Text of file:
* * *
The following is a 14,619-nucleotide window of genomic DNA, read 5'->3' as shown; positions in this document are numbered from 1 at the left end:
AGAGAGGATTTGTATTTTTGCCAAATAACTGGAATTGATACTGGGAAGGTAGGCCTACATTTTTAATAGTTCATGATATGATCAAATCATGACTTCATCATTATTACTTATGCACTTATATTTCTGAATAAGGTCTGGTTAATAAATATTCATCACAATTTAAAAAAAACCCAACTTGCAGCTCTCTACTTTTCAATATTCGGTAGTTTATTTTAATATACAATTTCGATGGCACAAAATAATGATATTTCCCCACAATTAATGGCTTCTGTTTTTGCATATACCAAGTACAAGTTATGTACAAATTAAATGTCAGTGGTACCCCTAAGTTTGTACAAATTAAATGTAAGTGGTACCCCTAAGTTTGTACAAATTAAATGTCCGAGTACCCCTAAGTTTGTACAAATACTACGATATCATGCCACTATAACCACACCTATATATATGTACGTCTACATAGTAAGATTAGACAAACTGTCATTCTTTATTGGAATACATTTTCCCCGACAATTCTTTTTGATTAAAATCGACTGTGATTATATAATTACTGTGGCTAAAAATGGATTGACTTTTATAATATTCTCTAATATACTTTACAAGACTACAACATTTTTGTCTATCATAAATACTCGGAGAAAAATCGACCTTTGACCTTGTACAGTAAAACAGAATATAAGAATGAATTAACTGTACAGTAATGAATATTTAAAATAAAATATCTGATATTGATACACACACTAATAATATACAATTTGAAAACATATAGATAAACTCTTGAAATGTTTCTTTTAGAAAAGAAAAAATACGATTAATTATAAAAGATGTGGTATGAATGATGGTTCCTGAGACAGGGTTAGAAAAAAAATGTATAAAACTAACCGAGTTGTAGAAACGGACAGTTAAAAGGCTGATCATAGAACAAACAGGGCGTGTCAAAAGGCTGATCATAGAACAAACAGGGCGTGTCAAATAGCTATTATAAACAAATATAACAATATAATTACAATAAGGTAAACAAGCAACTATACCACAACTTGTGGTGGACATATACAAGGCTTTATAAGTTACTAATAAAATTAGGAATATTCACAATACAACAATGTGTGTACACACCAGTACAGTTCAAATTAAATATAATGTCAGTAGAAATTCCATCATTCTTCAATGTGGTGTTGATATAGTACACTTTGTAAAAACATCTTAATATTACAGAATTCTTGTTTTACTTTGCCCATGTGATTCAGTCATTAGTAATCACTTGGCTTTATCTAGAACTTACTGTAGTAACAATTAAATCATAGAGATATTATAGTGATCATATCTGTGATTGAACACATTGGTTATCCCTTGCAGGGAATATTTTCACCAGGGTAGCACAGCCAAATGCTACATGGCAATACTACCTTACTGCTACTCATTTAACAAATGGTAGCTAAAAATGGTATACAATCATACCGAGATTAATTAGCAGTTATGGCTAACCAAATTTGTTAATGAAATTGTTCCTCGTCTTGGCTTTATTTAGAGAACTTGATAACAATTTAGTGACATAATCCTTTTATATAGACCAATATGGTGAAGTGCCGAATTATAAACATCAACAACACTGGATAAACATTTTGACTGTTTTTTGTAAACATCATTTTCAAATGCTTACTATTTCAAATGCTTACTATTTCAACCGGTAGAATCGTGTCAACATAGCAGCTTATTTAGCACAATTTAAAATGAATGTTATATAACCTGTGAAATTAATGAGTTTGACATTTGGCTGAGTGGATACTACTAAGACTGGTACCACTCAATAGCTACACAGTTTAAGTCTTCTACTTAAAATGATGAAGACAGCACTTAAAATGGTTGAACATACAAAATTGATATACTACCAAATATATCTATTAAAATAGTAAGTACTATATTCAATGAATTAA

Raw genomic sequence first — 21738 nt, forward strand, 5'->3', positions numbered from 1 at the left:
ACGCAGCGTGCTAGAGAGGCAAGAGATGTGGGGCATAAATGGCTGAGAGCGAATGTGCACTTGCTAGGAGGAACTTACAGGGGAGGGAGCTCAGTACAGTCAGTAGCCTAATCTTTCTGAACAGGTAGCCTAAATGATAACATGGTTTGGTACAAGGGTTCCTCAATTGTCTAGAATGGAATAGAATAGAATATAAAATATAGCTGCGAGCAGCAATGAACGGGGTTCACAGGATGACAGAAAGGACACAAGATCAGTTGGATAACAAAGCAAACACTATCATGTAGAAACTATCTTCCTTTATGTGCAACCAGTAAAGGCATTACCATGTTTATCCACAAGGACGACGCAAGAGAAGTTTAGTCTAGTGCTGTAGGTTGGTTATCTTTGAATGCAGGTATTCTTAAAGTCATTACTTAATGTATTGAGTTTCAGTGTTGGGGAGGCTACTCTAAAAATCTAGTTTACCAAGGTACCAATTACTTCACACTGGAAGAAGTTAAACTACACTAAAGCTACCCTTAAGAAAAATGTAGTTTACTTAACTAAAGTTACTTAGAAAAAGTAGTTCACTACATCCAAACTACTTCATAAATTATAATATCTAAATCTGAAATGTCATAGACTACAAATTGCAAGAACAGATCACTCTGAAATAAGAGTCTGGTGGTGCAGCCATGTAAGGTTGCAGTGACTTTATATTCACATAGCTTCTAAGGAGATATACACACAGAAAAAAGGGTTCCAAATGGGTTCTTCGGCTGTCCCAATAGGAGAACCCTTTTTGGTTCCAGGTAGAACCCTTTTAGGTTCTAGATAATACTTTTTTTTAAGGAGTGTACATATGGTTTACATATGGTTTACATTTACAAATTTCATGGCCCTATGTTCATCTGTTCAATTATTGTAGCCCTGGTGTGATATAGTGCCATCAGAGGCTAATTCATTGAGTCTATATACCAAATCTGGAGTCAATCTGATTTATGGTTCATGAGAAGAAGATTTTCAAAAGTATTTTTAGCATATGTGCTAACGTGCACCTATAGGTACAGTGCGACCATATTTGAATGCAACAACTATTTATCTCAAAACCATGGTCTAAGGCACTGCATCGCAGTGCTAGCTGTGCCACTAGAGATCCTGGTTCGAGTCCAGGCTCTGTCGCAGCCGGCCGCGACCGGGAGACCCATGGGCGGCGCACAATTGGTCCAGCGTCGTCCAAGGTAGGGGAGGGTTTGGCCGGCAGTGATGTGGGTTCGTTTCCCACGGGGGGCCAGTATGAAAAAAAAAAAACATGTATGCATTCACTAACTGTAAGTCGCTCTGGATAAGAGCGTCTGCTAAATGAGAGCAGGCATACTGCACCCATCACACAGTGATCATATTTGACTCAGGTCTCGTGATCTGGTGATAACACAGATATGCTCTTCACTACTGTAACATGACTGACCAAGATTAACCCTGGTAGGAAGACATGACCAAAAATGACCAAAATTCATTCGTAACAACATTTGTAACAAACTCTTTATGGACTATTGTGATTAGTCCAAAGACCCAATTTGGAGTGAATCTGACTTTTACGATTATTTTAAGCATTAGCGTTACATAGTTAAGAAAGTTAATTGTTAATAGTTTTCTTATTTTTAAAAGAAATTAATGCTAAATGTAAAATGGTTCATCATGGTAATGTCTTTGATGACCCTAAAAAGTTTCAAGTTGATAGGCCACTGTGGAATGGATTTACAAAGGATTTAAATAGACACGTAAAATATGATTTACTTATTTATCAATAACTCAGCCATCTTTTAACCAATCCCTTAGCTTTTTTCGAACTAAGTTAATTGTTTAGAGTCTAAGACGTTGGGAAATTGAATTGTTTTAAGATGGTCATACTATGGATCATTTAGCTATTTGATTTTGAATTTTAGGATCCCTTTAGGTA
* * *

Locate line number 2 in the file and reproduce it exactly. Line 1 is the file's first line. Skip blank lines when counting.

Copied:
AGAGAGGATTTGTATTTTTGCCAAATAACTGGAATTGATACTGGGAAGGTAGGCCTACATTTTTAATAGTTCATGATATGATCAAATCATGACTTCATCATTATTACTTATGCACTTATATTTCTGAATAAGGTCTGGTTAATAAATATTCATCACAATTTAAAAAAAACCCAACTTGCAGCTCTCTACTTTTCAATATTCGGTAGTTTATTTTAATATACAATTTCGATGGCACAAAATAATGATATTTCCCCACAATTAATGGCTTCTGTTTTTGCATATACCAAGTACAAGTTATGTACAAATTAAATGTCAGTGGTACCCCTAAGTTTGTACAAATTAAATGTAAGTGGTACCCCTAAGTTTGTACAAATTAAATGTCCGAGTACCCCTAAGTTTGTACAAATACTACGATATCATGCCACTATAACCACACCTATATATATGTACGTCTACATAGTAAGATTAGACAAACTGTCATTCTTTATTGGAATACATTTTCCCCGACAATTCTTTTTGATTAAAATCGACTGTGATTATATAATTACTGTGGCTAAAAATGGATTGACTTTTATAATATTCTCTAATATACTTTACAAGACTACAACATTTTTGTCTATCATAAATACTCGGAGAAAAATCGACCTTTGACCTTGTACAGTAAAACAGAATATAAGAATGAATTAACTGTACAGTAATGAATATTTAAAATAAAATATCTGATATTGATACACACACTAATAATATACAATTTGAAAACATATAGATAAACTCTTGAAATGTTTCTTTTAGAAAAGAAAAAATACGATTAATTATAAAAGATGTGGTATGAATGATGGTTCCTGAGACAGGGTTAGAAAAAAAATGTATAAAACTAACCGAGTTGTAGAAACGGACAGTTAAAAGGCTGATCATAGAACAAACAGGGCGTGTCAAAAGGCTGATCATAGAACAAACAGGGCGTGTCAAATAGCTATTATAAACAAATATAACAATATAATTACAATAAGGTAAACAAGCAACTATACCACAACTTGTGGTGGACATATACAAGGCTTTATAAGTTACTAATAAAATTAGGAATATTCACAATACAACAATGTGTGTACACACCAGTACAGTTCAAATTAAATATAATGTCAGTAGAAATTCCATCATTCTTCAATGTGGTGTTGATATAGTACACTTTGTAAAAACATCTTAATATTACAGAATTCTTGTTTTACTTTGCCCATGTGATTCAGTCATTAGTAATCACTTGGCTTTATCTAGAACTTACTGTAGTAACAATTAAATCATAGAGATATTATAGTGATCATATCTGTGATTGAACACATTGGTTATCCCTTGCAGGGAATATTTTCACCAGGGTAGCACAGCCAAATGCTACATGGCAATACTACCTTACTGCTACTCATTTAACAAATGGTAGCTAAAAATGGTATACAATCATACCGAGATTAATTAGCAGTTATGGCTAACCAAATTTGTTAATGAAATTGTTCCTCGTCTTGGCTTTATTTAGAGAACTTGATAACAATTTAGTGACATAATCCTTTTATATAGACCAATATGGTGAAGTGCCGAATTATAAACATCAACAACACTGGATAAACATTTTGACTGTTTTTTGTAAACATCATTTTCAAATGCTTACTATTTCAAATGCTTACTATTTCAACCGGTAGAATCGTGTCAACATAGCAGCTTATTTAGCACAATTTAAAATGAATGTTATATAACCTGTGAAATTAATGAGTTTGACATTTGGCTGAGTGGATACTACTAAGACTGGTACCACTCAATAGCTACACAGTTTAAGTCTTCTACTTAAAATGATGAAGACAGCACTTAAAATGGTTGAACATACAAAATTGATATACTACCAAATATATCTATTAAAATAGTAAGTACTATATTCAATGAATTAA